campaign mixed good clinical practice with business benefits, resulting in a happy outcome for partners, staff and clients alike.

Conclusion

A well-thought-out worming awareness strategy results in a winwin situation for all involved. Knowledgeable and motivated staff inspire confidence in clients who appreciate clear worming advice. The practice wins with increased profitability achieved by providing excellent preventive healthcare consistent with expert guidelines.1 Further information about worming protocols and awareness months is available from local Novartis Animal Health territory managers.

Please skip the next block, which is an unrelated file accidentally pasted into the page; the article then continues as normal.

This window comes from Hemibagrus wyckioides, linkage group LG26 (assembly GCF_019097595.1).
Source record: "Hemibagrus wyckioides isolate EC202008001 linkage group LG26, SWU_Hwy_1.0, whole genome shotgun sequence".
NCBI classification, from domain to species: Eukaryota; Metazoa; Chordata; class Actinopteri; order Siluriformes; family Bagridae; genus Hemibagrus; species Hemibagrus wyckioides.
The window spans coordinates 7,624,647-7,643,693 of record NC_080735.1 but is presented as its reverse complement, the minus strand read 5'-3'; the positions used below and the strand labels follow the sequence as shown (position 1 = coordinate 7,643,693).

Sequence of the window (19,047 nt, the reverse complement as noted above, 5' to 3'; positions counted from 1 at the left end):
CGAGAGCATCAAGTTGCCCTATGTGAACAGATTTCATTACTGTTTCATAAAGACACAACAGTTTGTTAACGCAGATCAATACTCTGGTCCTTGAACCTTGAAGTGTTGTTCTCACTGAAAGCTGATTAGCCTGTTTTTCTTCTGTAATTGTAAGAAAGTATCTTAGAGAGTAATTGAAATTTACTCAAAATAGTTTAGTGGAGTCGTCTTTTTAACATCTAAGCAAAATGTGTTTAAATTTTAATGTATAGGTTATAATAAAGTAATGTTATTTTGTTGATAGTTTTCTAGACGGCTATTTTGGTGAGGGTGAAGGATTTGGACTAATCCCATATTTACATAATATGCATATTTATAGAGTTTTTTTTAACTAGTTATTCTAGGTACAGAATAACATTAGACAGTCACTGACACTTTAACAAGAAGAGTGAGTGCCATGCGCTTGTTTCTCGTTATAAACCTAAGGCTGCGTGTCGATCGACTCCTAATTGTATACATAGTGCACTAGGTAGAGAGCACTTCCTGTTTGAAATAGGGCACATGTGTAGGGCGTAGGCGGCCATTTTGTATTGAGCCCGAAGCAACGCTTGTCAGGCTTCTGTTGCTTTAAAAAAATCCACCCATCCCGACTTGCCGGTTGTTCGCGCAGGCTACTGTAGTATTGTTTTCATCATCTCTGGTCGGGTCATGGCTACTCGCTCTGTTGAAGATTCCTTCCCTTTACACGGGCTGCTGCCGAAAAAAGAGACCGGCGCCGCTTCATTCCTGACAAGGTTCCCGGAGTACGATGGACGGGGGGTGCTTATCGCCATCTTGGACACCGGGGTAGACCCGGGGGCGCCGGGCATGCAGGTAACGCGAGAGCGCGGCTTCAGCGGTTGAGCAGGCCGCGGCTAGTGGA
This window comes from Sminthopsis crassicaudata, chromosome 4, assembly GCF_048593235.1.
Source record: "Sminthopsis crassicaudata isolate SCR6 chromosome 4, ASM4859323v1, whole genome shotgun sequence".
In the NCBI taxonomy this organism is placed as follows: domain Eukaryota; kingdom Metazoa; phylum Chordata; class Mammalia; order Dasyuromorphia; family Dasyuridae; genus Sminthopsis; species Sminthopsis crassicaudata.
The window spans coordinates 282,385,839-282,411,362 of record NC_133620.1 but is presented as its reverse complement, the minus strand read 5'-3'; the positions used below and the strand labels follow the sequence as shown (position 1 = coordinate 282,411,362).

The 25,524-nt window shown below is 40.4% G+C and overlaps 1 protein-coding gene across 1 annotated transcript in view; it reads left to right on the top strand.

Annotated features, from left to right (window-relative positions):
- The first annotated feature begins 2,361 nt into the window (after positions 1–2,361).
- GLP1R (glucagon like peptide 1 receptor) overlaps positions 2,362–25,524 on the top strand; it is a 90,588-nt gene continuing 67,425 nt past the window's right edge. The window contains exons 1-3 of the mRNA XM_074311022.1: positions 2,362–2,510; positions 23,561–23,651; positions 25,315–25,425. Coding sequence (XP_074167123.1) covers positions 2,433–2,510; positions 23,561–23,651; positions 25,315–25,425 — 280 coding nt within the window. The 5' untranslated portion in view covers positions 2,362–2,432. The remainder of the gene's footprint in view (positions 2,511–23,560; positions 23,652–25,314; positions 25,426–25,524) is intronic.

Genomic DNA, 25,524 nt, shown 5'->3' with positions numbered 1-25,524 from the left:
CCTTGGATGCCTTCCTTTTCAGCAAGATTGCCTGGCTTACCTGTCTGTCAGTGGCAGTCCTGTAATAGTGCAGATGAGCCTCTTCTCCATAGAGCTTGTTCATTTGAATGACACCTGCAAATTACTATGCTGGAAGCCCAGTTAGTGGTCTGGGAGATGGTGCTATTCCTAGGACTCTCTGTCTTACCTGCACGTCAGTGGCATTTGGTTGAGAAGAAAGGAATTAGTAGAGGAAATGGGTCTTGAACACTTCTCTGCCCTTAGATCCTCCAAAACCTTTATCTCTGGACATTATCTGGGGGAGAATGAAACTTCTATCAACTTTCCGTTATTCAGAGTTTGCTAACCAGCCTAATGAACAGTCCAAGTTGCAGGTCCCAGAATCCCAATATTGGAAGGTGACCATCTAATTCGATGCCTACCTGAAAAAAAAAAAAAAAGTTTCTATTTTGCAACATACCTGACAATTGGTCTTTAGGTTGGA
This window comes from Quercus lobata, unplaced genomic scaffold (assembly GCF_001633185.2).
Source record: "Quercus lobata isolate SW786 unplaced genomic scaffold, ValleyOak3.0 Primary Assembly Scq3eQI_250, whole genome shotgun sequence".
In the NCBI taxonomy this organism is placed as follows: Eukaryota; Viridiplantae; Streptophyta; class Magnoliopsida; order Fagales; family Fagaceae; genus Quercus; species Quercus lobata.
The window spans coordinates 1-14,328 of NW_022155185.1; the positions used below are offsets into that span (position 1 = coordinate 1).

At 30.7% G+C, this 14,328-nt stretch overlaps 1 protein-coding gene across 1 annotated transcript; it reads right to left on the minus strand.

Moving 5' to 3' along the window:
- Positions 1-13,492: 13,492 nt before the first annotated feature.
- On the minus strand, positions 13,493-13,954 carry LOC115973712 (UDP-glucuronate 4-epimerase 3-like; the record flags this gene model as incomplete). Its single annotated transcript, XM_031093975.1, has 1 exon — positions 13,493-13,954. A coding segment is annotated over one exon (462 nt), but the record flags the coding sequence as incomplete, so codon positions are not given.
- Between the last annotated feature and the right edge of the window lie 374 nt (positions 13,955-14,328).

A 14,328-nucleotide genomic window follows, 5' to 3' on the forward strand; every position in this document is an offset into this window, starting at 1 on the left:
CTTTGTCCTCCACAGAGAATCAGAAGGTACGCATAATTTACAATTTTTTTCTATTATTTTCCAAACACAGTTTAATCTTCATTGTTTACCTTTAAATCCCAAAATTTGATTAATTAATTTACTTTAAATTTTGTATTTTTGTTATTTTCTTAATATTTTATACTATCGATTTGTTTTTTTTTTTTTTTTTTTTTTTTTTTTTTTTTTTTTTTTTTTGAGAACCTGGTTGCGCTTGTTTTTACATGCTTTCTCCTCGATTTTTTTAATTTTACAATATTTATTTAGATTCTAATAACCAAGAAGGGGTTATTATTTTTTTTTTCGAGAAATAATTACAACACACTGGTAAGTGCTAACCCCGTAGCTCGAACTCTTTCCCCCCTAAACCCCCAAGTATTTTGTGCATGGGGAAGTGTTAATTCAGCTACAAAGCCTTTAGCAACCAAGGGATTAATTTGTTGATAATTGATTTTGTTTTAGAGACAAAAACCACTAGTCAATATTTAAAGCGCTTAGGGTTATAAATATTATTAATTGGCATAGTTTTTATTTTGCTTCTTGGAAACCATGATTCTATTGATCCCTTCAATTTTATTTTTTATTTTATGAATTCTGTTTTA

1. ESCCAP, Worm Control in Dogs and Cats, Second Edition, Sept. 2010.